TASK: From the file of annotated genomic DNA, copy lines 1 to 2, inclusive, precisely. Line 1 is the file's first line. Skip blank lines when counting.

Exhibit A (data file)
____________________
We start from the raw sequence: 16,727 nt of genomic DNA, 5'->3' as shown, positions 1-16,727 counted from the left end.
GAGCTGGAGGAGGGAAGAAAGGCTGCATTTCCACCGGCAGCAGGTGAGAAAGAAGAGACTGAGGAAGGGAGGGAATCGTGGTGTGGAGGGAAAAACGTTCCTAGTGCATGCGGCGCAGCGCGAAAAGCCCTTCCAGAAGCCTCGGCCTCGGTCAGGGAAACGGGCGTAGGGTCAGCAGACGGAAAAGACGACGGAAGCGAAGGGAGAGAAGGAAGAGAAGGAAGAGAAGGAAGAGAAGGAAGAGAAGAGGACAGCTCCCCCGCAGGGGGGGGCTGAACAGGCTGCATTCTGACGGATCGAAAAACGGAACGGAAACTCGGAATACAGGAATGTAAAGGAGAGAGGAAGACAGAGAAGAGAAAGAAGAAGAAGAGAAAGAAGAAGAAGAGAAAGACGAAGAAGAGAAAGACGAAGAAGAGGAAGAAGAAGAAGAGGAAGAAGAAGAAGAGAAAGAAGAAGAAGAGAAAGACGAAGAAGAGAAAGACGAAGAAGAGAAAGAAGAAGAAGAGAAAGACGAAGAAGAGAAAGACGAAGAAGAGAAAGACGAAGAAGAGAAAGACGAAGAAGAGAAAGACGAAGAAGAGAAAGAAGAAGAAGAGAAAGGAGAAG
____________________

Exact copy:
We start from the raw sequence: 16,727 nt of genomic DNA, 5'->3' as shown, positions 1-16,727 counted from the left end.
GAGCTGGAGGAGGGAAGAAAGGCTGCATTTCCACCGGCAGCAGGTGAGAAAGAAGAGACTGAGGAAGGGAGGGAATCGTGGTGTGGAGGGAAAAACGTTCCTAGTGCATGCGGCGCAGCGCGAAAAGCCCTTCCAGAAGCCTCGGCCTCGGTCAGGGAAACGGGCGTAGGGTCAGCAGACGGAAAAGACGACGGAAGCGAAGGGAGAGAAGGAAGAGAAGGAAGAGAAGGAAGAGAAGGAAGAGAAGAGGACAGCTCCCCCGCAGGGGGGGGCTGAACAGGCTGCATTCTGACGGATCGAAAAACGGAACGGAAACTCGGAATACAGGAATGTAAAGGAGAGAGGAAGACAGAGAAGAGAAAGAAGAAGAAGAGAAAGAAGAAGAAGAGAAAGACGAAGAAGAGAAAGACGAAGAAGAGGAAGAAGAAGAAGAGGAAGAAGAAGAAGAGAAAGAAGAAGAAGAGAAAGACGAAGAAGAGAAAGACGAAGAAGAGAAAGAAGAAGAAGAGAAAGACGAAGAAGAGAAAGACGAAGAAGAGAAAGACGAAGAAGAGAAAGACGAAGAAGAGAAAGACGAAGAAGAGAAAGAAGAAGAAGAGAAAGGAGAAG